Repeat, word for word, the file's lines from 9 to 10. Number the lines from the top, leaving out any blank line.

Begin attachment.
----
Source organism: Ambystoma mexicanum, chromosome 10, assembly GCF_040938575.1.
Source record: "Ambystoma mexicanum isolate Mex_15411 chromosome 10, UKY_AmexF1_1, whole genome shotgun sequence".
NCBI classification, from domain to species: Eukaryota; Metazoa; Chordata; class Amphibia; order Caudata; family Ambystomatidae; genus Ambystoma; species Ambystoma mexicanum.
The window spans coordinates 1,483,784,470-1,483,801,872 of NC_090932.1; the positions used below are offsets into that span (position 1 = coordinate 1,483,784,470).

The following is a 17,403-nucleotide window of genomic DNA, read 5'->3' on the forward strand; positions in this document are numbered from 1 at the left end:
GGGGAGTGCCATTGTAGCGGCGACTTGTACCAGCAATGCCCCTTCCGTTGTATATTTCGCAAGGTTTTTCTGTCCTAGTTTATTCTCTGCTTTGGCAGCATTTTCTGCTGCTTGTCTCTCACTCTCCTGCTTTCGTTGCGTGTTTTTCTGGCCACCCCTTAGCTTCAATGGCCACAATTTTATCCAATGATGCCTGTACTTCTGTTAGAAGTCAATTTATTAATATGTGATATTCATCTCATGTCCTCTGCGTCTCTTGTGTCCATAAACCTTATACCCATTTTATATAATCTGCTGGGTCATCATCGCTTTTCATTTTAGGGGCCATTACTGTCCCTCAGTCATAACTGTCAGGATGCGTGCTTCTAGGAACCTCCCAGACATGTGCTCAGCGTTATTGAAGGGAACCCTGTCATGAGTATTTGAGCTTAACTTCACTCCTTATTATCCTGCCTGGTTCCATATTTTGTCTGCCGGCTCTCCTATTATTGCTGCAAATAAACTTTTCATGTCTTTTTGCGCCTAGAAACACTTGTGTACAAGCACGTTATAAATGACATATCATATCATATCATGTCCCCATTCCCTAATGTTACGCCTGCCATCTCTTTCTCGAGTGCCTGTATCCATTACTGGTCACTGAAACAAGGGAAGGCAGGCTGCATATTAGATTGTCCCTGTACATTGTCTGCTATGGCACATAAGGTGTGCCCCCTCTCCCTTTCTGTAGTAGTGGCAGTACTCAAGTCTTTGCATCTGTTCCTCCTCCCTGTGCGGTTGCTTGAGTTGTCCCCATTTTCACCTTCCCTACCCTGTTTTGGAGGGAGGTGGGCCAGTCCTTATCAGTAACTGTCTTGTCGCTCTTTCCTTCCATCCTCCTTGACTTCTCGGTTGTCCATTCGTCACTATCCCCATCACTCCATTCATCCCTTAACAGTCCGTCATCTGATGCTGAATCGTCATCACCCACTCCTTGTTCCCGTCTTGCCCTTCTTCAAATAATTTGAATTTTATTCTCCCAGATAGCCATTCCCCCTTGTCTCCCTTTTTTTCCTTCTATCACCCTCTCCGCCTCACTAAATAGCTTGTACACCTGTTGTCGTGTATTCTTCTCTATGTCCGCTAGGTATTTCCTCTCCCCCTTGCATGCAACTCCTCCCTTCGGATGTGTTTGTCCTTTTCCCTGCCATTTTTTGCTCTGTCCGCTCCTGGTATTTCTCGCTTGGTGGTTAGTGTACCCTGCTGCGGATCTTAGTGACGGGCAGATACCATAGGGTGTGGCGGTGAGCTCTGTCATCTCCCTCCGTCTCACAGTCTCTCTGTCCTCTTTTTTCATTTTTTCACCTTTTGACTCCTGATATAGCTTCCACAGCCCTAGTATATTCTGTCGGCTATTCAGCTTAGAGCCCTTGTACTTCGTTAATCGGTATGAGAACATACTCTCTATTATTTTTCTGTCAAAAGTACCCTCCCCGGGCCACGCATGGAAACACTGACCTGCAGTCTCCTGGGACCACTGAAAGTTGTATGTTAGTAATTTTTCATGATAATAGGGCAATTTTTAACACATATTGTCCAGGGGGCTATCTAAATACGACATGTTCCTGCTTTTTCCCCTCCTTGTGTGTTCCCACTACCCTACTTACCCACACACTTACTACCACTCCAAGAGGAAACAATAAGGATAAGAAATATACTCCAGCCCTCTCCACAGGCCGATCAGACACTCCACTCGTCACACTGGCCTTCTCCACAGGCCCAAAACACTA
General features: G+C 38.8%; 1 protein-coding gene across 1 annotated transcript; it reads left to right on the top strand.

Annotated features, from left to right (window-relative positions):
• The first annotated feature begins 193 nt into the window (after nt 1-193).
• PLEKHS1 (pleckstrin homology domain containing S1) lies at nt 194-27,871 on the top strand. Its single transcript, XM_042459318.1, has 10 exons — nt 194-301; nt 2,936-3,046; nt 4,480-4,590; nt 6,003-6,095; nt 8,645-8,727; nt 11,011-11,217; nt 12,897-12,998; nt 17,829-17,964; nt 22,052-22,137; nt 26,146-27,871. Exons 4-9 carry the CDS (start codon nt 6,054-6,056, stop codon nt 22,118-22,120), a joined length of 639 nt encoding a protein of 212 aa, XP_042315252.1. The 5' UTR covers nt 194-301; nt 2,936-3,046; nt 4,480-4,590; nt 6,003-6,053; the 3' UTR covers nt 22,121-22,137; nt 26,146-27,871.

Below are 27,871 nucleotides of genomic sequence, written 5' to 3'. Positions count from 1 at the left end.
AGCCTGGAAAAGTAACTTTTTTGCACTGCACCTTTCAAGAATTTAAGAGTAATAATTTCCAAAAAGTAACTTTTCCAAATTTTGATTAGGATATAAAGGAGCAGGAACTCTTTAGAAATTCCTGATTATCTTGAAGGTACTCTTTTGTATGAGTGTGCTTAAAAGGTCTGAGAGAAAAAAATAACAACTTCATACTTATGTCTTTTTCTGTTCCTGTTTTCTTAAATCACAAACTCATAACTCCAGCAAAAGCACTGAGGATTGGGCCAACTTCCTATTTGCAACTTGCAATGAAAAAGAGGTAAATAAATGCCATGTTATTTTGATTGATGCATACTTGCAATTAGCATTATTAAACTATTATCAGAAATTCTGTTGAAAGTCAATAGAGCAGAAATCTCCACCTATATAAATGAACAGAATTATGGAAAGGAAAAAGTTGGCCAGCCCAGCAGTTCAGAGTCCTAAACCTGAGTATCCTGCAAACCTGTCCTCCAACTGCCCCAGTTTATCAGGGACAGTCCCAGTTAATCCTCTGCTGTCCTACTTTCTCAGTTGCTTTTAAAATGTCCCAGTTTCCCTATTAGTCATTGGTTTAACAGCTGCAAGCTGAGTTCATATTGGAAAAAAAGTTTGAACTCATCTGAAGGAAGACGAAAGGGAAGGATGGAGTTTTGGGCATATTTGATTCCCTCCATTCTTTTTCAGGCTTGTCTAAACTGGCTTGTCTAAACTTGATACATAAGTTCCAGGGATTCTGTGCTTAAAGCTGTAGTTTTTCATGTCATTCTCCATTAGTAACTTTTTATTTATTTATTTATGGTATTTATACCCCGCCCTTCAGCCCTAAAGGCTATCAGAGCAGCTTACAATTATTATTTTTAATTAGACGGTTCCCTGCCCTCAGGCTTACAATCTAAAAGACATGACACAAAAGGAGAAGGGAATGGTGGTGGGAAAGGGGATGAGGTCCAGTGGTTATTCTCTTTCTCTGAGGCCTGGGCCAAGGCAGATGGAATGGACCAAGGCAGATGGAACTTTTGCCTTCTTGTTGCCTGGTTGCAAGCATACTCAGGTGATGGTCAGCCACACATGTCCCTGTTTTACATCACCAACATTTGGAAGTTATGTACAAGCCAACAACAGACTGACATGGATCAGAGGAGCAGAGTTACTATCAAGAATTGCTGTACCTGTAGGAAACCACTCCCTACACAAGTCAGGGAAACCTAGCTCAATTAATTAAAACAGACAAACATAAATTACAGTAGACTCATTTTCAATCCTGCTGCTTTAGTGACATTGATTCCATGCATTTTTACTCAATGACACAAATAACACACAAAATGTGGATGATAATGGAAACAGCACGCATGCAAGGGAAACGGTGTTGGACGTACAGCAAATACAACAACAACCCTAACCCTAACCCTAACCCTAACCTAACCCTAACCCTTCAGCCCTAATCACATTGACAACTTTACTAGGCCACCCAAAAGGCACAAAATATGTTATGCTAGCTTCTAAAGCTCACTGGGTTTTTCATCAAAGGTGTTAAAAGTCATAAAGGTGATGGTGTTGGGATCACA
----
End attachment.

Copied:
• The first annotated feature begins 193 nt into the window (after nt 1-193).
• PLEKHS1 (pleckstrin homology domain containing S1) lies at nt 194-27,871 on the top strand. Its single transcript, XM_042459318.1, has 10 exons — nt 194-301; nt 2,936-3,046; nt 4,480-4,590; nt 6,003-6,095; nt 8,645-8,727; nt 11,011-11,217; nt 12,897-12,998; nt 17,829-17,964; nt 22,052-22,137; nt 26,146-27,871. Exons 4-9 carry the CDS (start codon nt 6,054-6,056, stop codon nt 22,118-22,120), a joined length of 639 nt encoding a protein of 212 aa, XP_042315252.1. The 5' UTR covers nt 194-301; nt 2,936-3,046; nt 4,480-4,590; nt 6,003-6,053; the 3' UTR covers nt 22,121-22,137; nt 26,146-27,871.